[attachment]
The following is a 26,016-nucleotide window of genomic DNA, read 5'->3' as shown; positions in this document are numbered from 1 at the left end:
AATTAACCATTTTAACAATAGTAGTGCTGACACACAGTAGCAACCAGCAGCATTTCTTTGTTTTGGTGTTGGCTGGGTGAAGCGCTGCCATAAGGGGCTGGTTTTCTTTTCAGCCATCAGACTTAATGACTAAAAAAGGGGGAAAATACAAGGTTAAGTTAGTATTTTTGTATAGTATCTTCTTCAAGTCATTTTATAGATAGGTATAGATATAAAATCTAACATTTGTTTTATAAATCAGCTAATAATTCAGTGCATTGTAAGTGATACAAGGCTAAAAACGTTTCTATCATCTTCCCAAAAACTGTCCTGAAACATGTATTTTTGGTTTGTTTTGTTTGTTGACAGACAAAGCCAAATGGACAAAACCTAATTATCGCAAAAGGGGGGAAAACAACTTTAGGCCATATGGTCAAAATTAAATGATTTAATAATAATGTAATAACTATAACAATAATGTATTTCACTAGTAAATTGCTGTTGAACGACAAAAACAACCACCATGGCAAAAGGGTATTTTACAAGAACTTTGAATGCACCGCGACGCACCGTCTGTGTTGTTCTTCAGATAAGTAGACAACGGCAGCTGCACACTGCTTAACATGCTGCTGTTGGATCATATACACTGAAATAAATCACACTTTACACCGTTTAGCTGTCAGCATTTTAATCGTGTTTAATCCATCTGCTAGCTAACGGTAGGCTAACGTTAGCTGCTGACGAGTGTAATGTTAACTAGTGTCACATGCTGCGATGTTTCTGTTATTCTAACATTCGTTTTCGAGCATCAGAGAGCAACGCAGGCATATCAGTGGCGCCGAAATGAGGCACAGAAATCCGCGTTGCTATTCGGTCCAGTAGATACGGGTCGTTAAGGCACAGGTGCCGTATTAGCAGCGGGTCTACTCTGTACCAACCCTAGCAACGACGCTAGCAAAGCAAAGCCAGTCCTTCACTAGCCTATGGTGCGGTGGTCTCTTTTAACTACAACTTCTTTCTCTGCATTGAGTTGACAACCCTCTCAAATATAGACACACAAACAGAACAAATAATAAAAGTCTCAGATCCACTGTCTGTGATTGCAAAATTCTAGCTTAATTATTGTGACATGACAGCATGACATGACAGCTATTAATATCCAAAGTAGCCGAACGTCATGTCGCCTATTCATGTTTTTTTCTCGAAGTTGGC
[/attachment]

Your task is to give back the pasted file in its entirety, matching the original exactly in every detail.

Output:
The following is a 26,016-nucleotide window of genomic DNA, read 5'->3' as shown; positions in this document are numbered from 1 at the left end:
AATTAACCATTTTAACAATAGTAGTGCTGACACACAGTAGCAACCAGCAGCATTTCTTTGTTTTGGTGTTGGCTGGGTGAAGCGCTGCCATAAGGGGCTGGTTTTCTTTTCAGCCATCAGACTTAATGACTAAAAAAGGGGGAAAATACAAGGTTAAGTTAGTATTTTTGTATAGTATCTTCTTCAAGTCATTTTATAGATAGGTATAGATATAAAATCTAACATTTGTTTTATAAATCAGCTAATAATTCAGTGCATTGTAAGTGATACAAGGCTAAAAACGTTTCTATCATCTTCCCAAAAACTGTCCTGAAACATGTATTTTTGGTTTGTTTTGTTTGTTGACAGACAAAGCCAAATGGACAAAACCTAATTATCGCAAAAGGGGGGAAAACAACTTTAGGCCATATGGTCAAAATTAAATGATTTAATAATAATGTAATAACTATAACAATAATGTATTTCACTAGTAAATTGCTGTTGAACGACAAAAACAACCACCATGGCAAAAGGGTATTTTACAAGAACTTTGAATGCACCGCGACGCACCGTCTGTGTTGTTCTTCAGATAAGTAGACAACGGCAGCTGCACACTGCTTAACATGCTGCTGTTGGATCATATACACTGAAATAAATCACACTTTACACCGTTTAGCTGTCAGCATTTTAATCGTGTTTAATCCATCTGCTAGCTAACGGTAGGCTAACGTTAGCTGCTGACGAGTGTAATGTTAACTAGTGTCACATGCTGCGATGTTTCTGTTATTCTAACATTCGTTTTCGAGCATCAGAGAGCAACGCAGGCATATCAGTGGCGCCGAAATGAGGCACAGAAATCCGCGTTGCTATTCGGTCCAGTAGATACGGGTCGTTAAGGCACAGGTGCCGTATTAGCAGCGGGTCTACTCTGTACCAACCCTAGCAACGACGCTAGCAAAGCAAAGCCAGTCCTTCACTAGCCTATGGTGCGGTGGTCTCTTTTAACTACAACTTCTTTCTCTGCATTGAGTTGACAACCCTCTCAAATATAGACACACAAACAGAACAAATAATAAAAGTCTCAGATCCACTGTCTGTGATTGCAAAATTCTAGCTTAATTATTGTGACATGACAGCATGACATGACAGCTATTAATATCCAAAGTAGCCGAACGTCATGTCGCCTATTCATGTTTTTTTCTCGAAGTTGGC